That’s the number of dollars scholastic institutions like MSU have lost at the hands of big banking, according to a recent study published by The Roosevelt Institute.
In a study conducted between 19 public and private universities ranging from Harvard to the University of Michigan, The Roosevelt Institute found MSU only contributed to about 4 percent of this $2.7 billion total. But overall, MSU has lost $130.2 million in fees from bad business deals with banks formed in the late 1990’s to early 2000’s.
Business sophomore and policy director at MSU’s Roosevelt Institute chapter Nathan Feather equated the deals, now called interest rate swaps, to gambling.
He called working with the Roosevelt Institute “eye-opening.”
“What we did in those deals is, essentially, we took a complete risk,” Feather said. “Essentially a gamble, and a gamble on whether or not interest rates would be above a certain percent. The problem is, these deals have not produced very effective results for us.”
Starting in the late 90’s MSU, alongside many other public universities across the nation, entered into these interest rate swap deals to compete with one another in the “amenities boom” across college campuses, former chapter head at the MSU Roosevelt Institute chapter and current midwest regional coordinator Mario Gruszczynski said.
To get more money flowing into the university, officials decided to take out these loans to finance big-scale projects like stadiums, cafeteria renovations and other amenities deemed attractive to future students.
Communications director for the MSU Roosevelt Institute chapter Walter Hanley said these deals looked great at the time.
They were given to universities as a realistic way to pay for big projects and get money back in the process. But they never went as planned, he said.
“Basically, there’s two ways you can finance a long-term debt budget: with a variable rate or a fixed rate,” Hanley said. “With a fixed rate, you’re always paying the same thing. A variable rate changes based on economic conditions.”
To sum it up, banks offered universities a deal. Universities pay the banks a fixed interest rate, while banks pay universities a variable interest rate, according to the Roosevelt Institute’s Financialization of Higher Education report.
“If the interest rate is really high, the university would make money,” Hanley said. “But if it’s very low, we’re going to lose money. The issue with a lot of these, is that 2008 happened, and the financial crisis lowered interest rates to basically zero.”
But the financial crisis is not only to blame for this, Gruszczynski said
“The reason the university had to turn to the financial industry for that help was in part from declining aid from the state of Michigan,” Gruszczynski said. “Higher education costs have been rising, and that’s what sort of pushed the university into this position to look to financial institutions to finance projects like this.”
Feather said before the late 90’s, deals of this nature just didn’t exist, which was part of the risk. Gruszczynski said he doesn’t believe the university did any of this on purpose—it is university officials’ jobs to responsibly handle student’s money and state endowments—but just that university officials lacked the knowledge, at the time, to realize the weight of these decisions.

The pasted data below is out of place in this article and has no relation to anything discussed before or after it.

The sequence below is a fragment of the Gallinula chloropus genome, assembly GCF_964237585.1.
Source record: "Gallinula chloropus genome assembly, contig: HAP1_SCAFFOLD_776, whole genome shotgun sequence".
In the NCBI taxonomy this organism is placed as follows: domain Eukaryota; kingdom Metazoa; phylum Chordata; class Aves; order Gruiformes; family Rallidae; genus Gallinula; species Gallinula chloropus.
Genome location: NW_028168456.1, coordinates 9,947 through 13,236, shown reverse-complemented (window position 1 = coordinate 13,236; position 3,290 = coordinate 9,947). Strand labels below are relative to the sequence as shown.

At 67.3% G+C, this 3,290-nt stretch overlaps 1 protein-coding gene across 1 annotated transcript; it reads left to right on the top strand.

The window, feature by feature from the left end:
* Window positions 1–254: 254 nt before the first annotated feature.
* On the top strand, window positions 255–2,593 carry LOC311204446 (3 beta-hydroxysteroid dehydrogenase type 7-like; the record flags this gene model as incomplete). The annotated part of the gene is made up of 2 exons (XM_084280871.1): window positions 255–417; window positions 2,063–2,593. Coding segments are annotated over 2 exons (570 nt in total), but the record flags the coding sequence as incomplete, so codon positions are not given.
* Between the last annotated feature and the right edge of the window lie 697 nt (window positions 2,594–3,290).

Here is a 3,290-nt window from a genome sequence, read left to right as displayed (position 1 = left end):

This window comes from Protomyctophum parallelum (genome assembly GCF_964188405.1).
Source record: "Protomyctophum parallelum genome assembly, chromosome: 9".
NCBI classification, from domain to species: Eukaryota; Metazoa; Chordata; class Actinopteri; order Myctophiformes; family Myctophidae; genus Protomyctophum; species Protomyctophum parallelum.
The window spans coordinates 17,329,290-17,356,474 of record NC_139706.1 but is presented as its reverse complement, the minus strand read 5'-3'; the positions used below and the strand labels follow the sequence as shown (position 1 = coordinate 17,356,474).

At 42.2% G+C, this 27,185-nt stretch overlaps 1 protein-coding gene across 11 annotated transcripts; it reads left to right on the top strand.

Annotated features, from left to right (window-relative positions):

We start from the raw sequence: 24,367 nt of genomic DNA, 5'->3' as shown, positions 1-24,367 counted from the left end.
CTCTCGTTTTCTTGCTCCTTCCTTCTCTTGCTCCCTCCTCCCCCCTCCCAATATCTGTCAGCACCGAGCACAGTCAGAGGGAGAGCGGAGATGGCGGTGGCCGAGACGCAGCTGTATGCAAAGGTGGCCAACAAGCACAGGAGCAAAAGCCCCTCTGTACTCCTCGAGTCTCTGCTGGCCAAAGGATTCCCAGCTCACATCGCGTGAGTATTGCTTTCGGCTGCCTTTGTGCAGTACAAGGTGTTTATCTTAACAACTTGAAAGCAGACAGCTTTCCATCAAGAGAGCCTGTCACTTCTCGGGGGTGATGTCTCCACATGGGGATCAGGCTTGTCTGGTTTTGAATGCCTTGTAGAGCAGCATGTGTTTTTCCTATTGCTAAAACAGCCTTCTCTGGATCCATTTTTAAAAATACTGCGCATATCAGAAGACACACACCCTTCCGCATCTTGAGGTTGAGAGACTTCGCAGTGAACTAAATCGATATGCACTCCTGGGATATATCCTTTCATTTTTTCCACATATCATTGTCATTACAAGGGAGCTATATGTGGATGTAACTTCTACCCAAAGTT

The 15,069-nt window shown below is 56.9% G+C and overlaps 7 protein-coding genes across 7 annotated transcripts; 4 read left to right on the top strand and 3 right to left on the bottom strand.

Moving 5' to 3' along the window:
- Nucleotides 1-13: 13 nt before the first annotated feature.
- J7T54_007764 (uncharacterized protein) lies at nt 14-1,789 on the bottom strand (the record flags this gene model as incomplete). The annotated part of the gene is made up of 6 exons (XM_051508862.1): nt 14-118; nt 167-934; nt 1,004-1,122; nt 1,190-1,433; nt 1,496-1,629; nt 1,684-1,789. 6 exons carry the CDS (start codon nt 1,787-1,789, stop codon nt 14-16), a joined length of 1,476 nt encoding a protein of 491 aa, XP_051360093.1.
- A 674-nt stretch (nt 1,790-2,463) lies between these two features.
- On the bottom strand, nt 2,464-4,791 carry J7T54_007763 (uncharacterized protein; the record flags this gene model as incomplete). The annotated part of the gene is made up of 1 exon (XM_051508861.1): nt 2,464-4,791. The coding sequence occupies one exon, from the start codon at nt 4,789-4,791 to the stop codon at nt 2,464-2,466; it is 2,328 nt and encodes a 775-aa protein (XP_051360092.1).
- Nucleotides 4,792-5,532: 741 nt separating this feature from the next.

“Part of this is the asymmetry of information,” Gruszczynski said. “You’ve got these financial institutions who have these very well-paid, very highly-trained professionals basically inventing these financial instruments like the interest rate swaps, and you know, we don’t have the same resources that a bank does as a university.”
Since then, the majority of the swaps have happened. Gruszczynski said the university has most likely caught on to how bad of an idea they are. MSU recently paid $17.8 million to terminate some of the swaps. The problem is, according to the Roosevelt studies, the university faces more long payments for years to come or $54.1 million in potential terminations of the swaps.
“We need to look at recourse for the university to renegotiate some of these swaps and potentially recoup some of these losses,” Gruszczynski said. “There is precedent for that happening in other situations. ... That’s the short term. The long term is, what is the role of our university and should they be relying so much on the financial industry, an institution that clearly does not have our best interest at heart as students or as a university?”
To students like Feather, who saw this data pile in firsthand and is directly affected by the swaps, said the data can be “infuriating,” especially after looking at MSU’s continual tuition increases through the years, and looking at Michigan as a whole.
“Really, this is a country-wide issue,” Feather said. “For the future of Michigan State, I think we need to make sure that, as students, we’re paying attention to what the university is doing with our money, especially with continual tuition increases.”
For the Roosevelt Institute’s future research, this information is only the first piece of what will be a larger project on mismanagement of funds. And they’re going to figure it out, Feather said.
“Though we’re able to do this research and get to the bottom of these interest rate swaps and what has happened at Michigan State and across the country, that wasn’t necessarily the only financial product that had been sold and affected the mismanagement of money,” Feather said. “This is just one product. ... And maybe we need to start paying attention to it.”